“…the heart of this common area is a kitchen or an eating area since shared food has more capacity than almost anything to be the basis for common feelings…
…all the members of the family [need] to accept, fully, the fact that taking care of themselves by cooking is as much a part of life as taking care of themselves by eating.” Christopher Alexander, A Pattern Language
Food is not the center of life, as though providing the reason for living. But it is the center of life, as providing the natural context of daily living together as human persons.
To get the realm of food and eating right should be a central concern in our home. This will actually foster getting most everything else right too.
The bodily nourishment of man has three main stages: production, preparation, and consumption, and each of these were pillars of the traditional household. The first was often the main outside work and the second the main inside work of the household.
Learning to work together is essential to close human relationship and community life; and the outside work of the household has effectively vanished. Food preparation in the home, then, should be a privileged area of our focus as a place to learn to work, and thus be, together.
Alexander sees cooking—herein we include all in-house food prep—as parallel to eating as a way of taking care of oneself. Surely we can extrapolate: to cook is to take care of others; it is to serve them, to give them life, and to love them. It can also be a way to be with them. We can habituate ourselves and our children to experience these aspects of cooking.
We are in this together—the work of preparation as well as the eating—each of which has its own pleasures, and power to unite us.
Perhaps the wife cooks most often. But then the husband too should see this business as still his own; he should neither feel nor be remote from it. From an early age children can have an integral part in this whole project, a part that grows organically through the years. They need to become competent, and with some effort and patience on our part they will, and feel comfortable in the kitchen knowing they make a real contribution.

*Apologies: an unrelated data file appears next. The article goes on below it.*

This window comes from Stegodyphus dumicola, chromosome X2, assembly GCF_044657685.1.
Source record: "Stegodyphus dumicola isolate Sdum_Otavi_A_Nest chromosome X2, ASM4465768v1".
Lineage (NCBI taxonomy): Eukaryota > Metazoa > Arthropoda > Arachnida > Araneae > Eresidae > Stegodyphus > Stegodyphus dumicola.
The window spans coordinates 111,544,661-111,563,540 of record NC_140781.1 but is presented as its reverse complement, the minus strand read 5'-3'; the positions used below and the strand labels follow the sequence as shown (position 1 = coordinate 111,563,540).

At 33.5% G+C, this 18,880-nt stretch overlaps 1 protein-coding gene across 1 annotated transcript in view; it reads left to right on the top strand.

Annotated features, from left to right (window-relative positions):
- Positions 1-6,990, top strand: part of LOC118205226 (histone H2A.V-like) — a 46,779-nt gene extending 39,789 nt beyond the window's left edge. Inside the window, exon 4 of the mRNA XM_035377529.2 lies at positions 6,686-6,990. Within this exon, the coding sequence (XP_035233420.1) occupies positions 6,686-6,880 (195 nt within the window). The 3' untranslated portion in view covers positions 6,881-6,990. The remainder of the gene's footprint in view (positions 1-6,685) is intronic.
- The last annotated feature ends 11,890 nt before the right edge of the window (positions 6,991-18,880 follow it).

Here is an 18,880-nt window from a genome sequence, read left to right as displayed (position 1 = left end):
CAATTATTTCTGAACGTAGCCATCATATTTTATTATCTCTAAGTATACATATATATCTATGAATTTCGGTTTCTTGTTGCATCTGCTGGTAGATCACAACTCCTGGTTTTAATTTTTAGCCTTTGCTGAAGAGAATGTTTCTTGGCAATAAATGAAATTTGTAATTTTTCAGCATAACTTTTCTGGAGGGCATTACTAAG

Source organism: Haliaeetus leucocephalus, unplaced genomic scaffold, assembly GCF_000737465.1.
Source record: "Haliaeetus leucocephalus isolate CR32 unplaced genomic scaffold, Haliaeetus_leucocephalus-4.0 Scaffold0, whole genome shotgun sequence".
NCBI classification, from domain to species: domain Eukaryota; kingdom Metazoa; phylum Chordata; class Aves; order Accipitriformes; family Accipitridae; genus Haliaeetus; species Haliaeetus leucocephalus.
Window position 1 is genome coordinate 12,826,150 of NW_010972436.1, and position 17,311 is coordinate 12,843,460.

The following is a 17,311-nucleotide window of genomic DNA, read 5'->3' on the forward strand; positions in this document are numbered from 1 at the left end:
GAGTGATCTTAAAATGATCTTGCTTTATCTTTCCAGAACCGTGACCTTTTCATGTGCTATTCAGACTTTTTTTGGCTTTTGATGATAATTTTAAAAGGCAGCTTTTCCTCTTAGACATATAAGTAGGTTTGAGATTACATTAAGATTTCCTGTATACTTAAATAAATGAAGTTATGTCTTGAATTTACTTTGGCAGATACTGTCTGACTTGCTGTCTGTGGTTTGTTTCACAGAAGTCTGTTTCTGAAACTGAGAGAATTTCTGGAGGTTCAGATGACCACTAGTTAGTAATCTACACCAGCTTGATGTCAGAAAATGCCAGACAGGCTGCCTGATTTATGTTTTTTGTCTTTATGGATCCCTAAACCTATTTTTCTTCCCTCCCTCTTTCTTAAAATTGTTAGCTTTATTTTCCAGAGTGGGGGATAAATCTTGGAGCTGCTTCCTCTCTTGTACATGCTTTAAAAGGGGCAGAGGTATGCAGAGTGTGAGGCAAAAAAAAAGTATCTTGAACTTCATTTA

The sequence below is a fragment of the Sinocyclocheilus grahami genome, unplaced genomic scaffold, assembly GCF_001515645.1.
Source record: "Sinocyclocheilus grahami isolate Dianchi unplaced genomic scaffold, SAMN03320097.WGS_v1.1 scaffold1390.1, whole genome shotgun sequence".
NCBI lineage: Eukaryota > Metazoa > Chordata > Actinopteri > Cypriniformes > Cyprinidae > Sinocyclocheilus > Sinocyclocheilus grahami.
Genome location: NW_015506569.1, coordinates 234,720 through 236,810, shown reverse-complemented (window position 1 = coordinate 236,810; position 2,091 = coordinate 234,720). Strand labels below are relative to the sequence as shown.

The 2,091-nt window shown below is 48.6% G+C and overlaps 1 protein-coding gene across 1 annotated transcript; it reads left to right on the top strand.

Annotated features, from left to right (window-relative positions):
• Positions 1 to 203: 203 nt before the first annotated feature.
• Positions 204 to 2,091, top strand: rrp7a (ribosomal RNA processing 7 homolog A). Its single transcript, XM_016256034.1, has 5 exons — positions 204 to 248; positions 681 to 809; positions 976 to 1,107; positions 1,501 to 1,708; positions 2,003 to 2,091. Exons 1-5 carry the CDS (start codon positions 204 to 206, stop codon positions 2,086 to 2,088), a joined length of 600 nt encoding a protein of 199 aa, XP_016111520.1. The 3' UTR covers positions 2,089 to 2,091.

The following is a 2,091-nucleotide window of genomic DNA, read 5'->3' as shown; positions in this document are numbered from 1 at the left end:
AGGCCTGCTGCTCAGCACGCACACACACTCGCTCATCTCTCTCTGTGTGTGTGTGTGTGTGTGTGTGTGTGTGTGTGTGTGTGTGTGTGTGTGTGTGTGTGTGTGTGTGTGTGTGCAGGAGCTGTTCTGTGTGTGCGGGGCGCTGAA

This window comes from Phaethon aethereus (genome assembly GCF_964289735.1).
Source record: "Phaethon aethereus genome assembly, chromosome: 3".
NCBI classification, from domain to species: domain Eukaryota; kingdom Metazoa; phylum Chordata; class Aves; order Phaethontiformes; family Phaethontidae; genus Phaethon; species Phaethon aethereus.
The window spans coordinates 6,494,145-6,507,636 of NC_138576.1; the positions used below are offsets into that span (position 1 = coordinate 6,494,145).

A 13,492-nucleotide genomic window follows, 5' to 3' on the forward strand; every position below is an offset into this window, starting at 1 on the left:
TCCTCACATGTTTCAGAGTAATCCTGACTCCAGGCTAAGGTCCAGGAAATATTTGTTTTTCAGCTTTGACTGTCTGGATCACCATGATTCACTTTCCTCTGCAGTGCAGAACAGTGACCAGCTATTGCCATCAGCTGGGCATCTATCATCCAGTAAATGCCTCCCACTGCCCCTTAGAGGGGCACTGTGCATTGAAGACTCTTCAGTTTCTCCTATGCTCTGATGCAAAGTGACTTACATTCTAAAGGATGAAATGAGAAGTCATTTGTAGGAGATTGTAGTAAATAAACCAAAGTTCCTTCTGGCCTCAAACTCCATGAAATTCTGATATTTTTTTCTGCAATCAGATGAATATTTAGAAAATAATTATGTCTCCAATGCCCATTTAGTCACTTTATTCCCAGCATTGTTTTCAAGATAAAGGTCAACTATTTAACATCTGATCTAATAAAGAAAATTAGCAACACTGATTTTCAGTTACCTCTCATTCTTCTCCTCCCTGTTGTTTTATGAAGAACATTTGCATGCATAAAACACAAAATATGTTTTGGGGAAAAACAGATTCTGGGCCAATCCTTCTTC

This is not about efficiency. It is about communal life, a sense of responsibility and a sense of belonging. How many times have I made the mistake of putting efficiency first? So I have brushed my children aside, or worse, made them feel incompetent, when I might have invested myself in forming them to succeed, and to live their part of the whole. Then we wonder why this generation has little sense of responsibility.
The design and disposition of our kitchen space will reflect these convictions. Alexander emphasizes that the space should be arranged with an eye to encouraging work by a number of people, as well as the comfortable presence of non-workers, perhaps the elderly or guests. Likewise it will accommodate that informal eating together that so naturally follows food preparation, especially at certain times of the day.
Our homes are more and more devoid of life, becoming places where individuals do their own thing, resting up and refueling to ‘go back out’ to life. The kitchen may be the room of our last stand, or even a restoration, where two ways stand open before us. It can be the living organ of the household, throbbing at its center, where attending to human necessity daily occasions real human living. The choice is ours.
More from Alexander:
“Make the kitchen bigger than usual, big enough to include the ‘family room’ space, and place it near the center of the commons, not so far back in the house as an ordinary kitchen. Make it large enough to hold a good big table and chairs, some soft and some hard, with counters and stove and sink around the edge of the room; and make it a bright and comfortable room.” Pp. 662-63
“To strike the balance between the kitchen which is too small, and the kitchen which is too spread out, place the stove, sink, and good storage and counter in such a way that:
1. No two of the four are more than 10 ft apart.
2. The total length of counter—excluding sink, stove, and refrigerator—is at least 12 feet.
3. No one section of the counter is less than 4 feet long.
There is no need for the counter to be continuous or entirely ‘built-in’ as it is in many modern kitchens—it can even consist of free-standing tables or counter tops. Only the three functional relationships described above are critical.” P. 855.
This is the third of several posts taking a thoughtful tour through a house, room by room, based on the writings of Christopher Alexander.
Christopher Alexander (born 1936) was born in Austria and is currently an emeritus professor of architecture at the University of California, where he taught for almost forty years. He has been widely influential through his theories of architecture, and is especially known for his 1977 book A Pattern Language.
Image: Leon Lhermitte (1844-1925), The Midday Meal
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